Story Title: A Mother’s Role
Author Name: Natalie
Story Url: Story Link
Content Rating: All Ages
Length: 20,700 words
Story Summary: Mrs. Bennet was always disappointed with her husband. A lazy man and a drunkard, he is useless to his family. Mrs. Bennet sees to the estate and her daughters’ education.
This is a very sweet story, which I was largely drawn to because of the importance it places on a mother’s role in the life of her children. I’ve often said that in any other role I have served in life, I am expendable, save those of wife and mother. This story perfectly exemplifies that.
There are many stories in which Mrs. Bennet is portrayed as a truly ghastly mother, several of which you’ll find recommended on this blog. “A Mother’s Role” flips that concept and instead asks how things would have been different for the five Bennet sisters if their father had been negligent and indifferent at best, while their mother was hard-working and devoted to her family. I love getting to see what would change and what wouldn’t, particularly when one takes into consideration the issues of personal responsibility that each individual has for their own actions and character development. There is certainly less angst in this story than in many others, but that doesn’t mean there is a lack of dramatic tension or that there are no challenges for the characters to overcome. And while “A Mother’s Role” isn’t long, it packs a huge tale into this novella-length story. I loved it.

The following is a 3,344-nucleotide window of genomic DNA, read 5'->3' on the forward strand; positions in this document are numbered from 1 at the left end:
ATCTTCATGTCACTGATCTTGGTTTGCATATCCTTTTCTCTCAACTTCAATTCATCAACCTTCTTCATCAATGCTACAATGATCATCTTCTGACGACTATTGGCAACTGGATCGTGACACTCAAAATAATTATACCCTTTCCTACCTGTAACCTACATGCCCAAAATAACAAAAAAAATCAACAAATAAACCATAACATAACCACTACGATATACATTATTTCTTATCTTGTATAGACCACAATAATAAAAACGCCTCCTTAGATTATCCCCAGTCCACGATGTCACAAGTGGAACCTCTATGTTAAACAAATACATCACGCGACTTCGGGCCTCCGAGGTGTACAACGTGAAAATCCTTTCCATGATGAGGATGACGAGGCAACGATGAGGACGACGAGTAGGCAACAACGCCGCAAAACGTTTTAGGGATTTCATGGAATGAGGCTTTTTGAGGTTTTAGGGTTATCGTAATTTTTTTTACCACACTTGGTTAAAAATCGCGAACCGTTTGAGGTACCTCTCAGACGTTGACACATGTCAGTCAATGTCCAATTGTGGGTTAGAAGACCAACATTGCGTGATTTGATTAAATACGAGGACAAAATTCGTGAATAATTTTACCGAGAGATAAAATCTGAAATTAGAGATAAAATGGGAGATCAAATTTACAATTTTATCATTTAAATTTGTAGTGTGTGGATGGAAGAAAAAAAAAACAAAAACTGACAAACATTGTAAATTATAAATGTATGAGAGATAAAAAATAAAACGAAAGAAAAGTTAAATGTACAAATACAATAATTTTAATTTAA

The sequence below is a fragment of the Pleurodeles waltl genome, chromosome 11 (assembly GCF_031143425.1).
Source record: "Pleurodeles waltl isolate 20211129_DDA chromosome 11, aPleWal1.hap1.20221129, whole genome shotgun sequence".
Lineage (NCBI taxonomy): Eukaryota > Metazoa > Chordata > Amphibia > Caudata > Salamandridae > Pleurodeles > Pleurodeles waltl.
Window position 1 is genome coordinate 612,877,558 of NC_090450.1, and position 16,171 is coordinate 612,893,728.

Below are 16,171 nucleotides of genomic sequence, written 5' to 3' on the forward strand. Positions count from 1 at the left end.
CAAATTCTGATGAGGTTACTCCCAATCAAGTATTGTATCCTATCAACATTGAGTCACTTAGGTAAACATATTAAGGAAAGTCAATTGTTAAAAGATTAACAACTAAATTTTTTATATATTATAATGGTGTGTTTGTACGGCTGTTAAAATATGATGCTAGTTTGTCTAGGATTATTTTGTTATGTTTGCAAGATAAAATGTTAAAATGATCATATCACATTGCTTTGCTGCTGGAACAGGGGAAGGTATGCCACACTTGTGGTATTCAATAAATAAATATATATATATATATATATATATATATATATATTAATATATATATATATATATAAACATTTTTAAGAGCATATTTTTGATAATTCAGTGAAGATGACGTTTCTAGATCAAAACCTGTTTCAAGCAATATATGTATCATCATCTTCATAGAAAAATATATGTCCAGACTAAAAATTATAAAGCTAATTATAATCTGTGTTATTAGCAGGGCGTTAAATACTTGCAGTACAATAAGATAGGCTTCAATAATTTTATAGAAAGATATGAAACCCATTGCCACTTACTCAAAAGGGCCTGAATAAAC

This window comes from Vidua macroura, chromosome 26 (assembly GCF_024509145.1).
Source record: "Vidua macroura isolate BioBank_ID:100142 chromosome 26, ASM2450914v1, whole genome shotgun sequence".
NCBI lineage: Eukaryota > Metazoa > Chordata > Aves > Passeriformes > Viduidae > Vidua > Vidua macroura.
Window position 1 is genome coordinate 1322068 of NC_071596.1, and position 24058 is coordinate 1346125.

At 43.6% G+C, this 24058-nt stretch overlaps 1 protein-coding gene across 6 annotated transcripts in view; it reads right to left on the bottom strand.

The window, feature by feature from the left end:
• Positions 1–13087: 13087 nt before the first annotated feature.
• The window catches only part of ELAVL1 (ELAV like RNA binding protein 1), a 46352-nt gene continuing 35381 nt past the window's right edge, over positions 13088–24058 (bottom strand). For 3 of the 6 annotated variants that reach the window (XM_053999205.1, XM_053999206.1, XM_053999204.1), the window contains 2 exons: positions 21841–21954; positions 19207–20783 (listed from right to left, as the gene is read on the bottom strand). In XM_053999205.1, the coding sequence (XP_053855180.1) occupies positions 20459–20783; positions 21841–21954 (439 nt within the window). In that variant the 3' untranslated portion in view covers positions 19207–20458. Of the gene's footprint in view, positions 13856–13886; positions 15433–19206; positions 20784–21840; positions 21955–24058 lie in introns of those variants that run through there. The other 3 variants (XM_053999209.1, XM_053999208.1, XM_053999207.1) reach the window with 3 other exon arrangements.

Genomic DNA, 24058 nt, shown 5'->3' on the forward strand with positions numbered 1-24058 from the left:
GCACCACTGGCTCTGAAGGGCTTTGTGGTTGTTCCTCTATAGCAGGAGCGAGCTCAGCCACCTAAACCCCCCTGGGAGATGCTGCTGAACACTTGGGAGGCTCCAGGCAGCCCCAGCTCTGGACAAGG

My Only Critique: As far as the technical writing skills, this story is absolutely perfect. The author is either an outstanding editor on her own, or she had an excellent beta working with her. (Or both!) The only thing I can think of that might be a hurdle to anyone’s enjoyment would be the deliberate out-of-character depictions of Mr. and Mrs. Bennet. Personally, I had no problem with it, as that was the point of the entire story. But canon purists should be aware from the start that this story does not feature the same parents as in Jane Austen’s story, particularly in the case of the estimable Mrs. Bennet.